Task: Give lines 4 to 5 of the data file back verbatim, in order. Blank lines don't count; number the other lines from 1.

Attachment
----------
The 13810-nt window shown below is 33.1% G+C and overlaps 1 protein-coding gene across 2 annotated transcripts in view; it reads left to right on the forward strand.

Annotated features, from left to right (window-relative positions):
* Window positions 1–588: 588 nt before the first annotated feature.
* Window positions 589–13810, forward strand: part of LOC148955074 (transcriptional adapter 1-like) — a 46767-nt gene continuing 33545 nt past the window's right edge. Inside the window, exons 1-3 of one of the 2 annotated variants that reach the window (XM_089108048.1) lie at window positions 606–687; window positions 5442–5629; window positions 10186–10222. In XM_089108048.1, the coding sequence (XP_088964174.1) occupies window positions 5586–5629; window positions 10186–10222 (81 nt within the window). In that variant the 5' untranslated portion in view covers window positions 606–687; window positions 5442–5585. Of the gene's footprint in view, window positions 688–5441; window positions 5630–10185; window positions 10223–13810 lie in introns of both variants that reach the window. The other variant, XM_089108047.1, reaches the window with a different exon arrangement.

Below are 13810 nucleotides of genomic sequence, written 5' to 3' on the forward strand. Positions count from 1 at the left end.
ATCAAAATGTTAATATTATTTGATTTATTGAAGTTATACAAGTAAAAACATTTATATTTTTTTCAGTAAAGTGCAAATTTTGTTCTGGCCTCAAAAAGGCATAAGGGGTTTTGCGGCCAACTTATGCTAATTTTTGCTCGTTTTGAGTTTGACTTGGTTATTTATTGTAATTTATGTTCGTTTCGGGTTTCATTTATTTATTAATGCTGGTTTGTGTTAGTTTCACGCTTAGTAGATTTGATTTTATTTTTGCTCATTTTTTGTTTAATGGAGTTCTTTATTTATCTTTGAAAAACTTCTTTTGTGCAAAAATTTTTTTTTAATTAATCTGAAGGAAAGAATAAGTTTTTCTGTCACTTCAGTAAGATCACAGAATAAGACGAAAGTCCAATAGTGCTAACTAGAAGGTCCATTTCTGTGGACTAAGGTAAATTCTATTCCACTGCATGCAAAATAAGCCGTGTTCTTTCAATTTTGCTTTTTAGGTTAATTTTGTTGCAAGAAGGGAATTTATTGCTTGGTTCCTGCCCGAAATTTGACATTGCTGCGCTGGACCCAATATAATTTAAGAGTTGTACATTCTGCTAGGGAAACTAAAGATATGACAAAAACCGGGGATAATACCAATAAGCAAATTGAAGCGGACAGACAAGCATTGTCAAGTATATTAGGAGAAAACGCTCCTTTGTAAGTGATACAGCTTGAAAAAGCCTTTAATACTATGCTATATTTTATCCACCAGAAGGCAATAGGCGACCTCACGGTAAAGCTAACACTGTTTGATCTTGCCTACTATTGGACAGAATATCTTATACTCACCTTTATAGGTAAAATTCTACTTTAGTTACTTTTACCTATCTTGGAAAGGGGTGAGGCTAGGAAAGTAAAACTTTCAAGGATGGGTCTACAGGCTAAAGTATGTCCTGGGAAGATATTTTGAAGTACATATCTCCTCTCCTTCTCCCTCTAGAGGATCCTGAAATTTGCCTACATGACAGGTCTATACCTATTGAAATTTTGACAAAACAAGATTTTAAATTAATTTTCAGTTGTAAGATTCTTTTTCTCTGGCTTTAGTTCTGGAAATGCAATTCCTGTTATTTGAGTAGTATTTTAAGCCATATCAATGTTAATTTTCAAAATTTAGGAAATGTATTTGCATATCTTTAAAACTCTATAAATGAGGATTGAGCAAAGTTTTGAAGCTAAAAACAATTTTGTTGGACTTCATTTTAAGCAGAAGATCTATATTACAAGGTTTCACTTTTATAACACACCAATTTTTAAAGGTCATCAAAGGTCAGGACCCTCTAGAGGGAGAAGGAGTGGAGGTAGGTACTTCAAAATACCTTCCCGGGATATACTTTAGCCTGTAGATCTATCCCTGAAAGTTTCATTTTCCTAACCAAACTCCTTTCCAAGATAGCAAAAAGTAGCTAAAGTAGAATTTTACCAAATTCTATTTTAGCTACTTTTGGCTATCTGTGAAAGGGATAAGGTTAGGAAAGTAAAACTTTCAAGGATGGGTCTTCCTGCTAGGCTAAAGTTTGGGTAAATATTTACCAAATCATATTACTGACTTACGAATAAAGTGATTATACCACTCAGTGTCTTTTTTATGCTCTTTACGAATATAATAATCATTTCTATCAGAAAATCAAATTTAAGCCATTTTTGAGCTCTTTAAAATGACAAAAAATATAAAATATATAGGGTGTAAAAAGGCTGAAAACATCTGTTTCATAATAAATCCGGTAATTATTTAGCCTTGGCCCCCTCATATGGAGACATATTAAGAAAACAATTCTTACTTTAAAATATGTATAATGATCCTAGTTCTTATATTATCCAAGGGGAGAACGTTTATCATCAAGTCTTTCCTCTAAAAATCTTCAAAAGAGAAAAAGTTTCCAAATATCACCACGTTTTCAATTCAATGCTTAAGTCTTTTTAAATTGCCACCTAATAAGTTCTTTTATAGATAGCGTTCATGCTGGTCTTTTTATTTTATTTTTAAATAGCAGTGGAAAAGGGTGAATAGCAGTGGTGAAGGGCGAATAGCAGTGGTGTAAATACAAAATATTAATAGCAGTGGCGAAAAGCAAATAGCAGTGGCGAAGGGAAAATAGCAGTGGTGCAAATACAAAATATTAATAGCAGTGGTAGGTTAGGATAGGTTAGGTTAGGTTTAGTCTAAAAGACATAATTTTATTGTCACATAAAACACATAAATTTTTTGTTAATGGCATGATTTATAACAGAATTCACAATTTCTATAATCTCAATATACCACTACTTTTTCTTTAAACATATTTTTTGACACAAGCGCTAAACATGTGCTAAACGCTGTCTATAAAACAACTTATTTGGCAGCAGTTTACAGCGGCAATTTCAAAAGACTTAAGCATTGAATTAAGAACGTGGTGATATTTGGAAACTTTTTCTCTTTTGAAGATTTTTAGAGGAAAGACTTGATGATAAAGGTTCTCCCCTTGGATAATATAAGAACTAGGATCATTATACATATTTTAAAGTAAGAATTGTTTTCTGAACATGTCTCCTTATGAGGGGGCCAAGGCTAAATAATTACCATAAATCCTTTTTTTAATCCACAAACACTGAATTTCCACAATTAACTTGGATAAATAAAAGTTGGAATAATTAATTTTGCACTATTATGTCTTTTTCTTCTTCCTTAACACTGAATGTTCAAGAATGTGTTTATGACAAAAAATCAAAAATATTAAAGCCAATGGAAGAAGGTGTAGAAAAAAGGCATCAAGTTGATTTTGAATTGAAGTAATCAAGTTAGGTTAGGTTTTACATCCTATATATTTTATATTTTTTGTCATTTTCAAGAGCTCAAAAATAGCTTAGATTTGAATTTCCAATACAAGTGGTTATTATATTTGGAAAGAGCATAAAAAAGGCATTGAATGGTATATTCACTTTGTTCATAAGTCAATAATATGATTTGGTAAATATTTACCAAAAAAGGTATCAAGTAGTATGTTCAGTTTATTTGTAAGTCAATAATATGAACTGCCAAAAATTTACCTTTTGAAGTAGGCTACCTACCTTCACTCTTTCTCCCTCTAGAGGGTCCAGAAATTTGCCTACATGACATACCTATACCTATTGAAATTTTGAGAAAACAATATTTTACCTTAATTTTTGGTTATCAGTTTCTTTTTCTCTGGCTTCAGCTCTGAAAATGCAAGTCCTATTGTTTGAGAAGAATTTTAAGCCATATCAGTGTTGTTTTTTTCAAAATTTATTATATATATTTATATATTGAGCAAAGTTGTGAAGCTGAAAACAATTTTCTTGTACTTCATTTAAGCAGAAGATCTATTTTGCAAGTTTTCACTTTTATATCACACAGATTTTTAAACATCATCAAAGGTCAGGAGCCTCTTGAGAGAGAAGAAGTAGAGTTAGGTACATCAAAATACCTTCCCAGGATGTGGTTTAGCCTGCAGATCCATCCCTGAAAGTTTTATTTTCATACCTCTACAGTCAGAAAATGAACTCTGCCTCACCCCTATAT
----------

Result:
* Window positions 589–13810, forward strand: part of LOC148955074 (transcriptional adapter 1-like) — a 46767-nt gene continuing 33545 nt past the window's right edge. Inside the window, exons 1-3 of one of the 2 annotated variants that reach the window (XM_089108048.1) lie at window positions 606–687; window positions 5442–5629; window positions 10186–10222. In XM_089108048.1, the coding sequence (XP_088964174.1) occupies window positions 5586–5629; window positions 10186–10222 (81 nt within the window). In that variant the 5' untranslated portion in view covers window positions 606–687; window positions 5442–5585. Of the gene's footprint in view, window positions 688–5441; window positions 5630–10185; window positions 10223–13810 lie in introns of both variants that reach the window. The other variant, XM_089108047.1, reaches the window with a different exon arrangement.

Below are 13810 nucleotides of genomic sequence, written 5' to 3' on the forward strand. Positions count from 1 at the left end.